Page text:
A speech by Ambassador Kenichiro Sasae
“Japan’s New Sunrise?”


June 6, 2013
At the Chicago Council on Global Affairs


Ms King, Mr. McCarthy, ladies and gentlemen, thank you for your kind welcome. I am delighted to be here in Chicago. Chicagoans must be a very strong and hardy people. I am told that Chicagoans think going to a Bears game in single digit temperatures with a wind off the Lake is fun. But I am happy to be in this beautiful city, and I think I will come back in January to get the full Chicago effect.


Let me begin with a quote that I've always liked by an English clergyman, John Henry Newman. He said, "Growth is the only evidence of life."


I would say that applies to economics as well. And more importantly, it is what Prime Minister Abe believes.


Japan had the Lost Decade, which stretched into what some have called the Lost Two Decades. During this period there was not much evidence of active economic growth or life. As the Wall Street Journal recently pointed out, "An entire generation of Japanese have graduated from college, gotten jobs and, now approaching middle age, known only deflation."


So the question is: can Japan grow? And how?


Prime Minister Abe is determined to take the actions necessary to revitalize Japan's economy. Now, you may ask—why is his determination different from his predecessors, including a previous administration of Mr. Abe himself?


This time the policies are not just being written. They are not just being developed. They are being implemented. “Without action, no growth.” This is PM Abe’s key phrase.


I also think Japan itself is more ready to accept change. An article in the Washington Post recently quoted a Tokyo-based entrepreneur and venture capitalist who said, "I think Japanese feel this is the last chance for change." I don't believe it is the last chance, but clearly people are hungry for progress.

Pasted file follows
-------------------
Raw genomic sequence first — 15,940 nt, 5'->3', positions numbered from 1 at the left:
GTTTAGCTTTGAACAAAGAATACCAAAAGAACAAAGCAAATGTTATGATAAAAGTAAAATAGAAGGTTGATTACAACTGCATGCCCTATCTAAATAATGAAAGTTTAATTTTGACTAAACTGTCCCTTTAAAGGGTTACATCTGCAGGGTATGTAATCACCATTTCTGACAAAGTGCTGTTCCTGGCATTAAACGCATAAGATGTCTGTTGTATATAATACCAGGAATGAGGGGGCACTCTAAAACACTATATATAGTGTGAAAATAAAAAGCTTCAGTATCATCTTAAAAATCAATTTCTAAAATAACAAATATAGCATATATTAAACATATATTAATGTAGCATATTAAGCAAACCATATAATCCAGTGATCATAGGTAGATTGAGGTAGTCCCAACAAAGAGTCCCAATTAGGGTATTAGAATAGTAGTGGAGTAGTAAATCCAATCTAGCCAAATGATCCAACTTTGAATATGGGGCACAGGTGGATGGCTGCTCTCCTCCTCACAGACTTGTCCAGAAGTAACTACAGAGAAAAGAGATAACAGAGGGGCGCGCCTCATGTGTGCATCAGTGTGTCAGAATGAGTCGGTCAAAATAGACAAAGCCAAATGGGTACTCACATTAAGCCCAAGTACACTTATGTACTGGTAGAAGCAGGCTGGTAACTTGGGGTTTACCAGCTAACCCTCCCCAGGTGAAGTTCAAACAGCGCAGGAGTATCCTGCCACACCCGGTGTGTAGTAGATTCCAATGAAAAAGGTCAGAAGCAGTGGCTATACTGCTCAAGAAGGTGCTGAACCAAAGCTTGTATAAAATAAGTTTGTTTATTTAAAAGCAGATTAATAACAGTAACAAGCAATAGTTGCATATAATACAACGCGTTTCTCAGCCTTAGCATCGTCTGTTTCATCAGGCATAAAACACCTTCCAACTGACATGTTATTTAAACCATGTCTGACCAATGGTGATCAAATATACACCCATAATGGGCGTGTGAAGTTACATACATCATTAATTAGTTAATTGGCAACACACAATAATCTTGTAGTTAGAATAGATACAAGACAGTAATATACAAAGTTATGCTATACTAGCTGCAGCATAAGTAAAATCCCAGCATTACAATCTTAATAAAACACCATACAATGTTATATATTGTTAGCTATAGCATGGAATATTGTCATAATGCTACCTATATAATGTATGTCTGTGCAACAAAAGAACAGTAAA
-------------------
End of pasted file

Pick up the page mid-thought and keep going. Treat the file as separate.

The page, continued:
Growth is possible in Japan.


The prime minister's vision has become known as Abenomics. Abenomics is an attitude and outlook on the world that will enable Japanese people, companies, and industries to compete globally.


And you can genuinely feel something starting to happen. Japan has been like a man who was paralyzed but is now beginning to feel his fingers and toes and beginning to move. Life and growth are returning.


The quiver of Abenomics has three main arrows.


The first arrow is monetary policy. To defeat deflation, the Bank of Japan began quantitative and qualitative monetary easing, purchasing over $70 billion of Japanese government bonds per month. $70 billion a month is real money. And it is a fundamental policy change for the Bank and for Japan. An economist at JP Morgan Japan recently said, "This is a historical change in BOJ policy."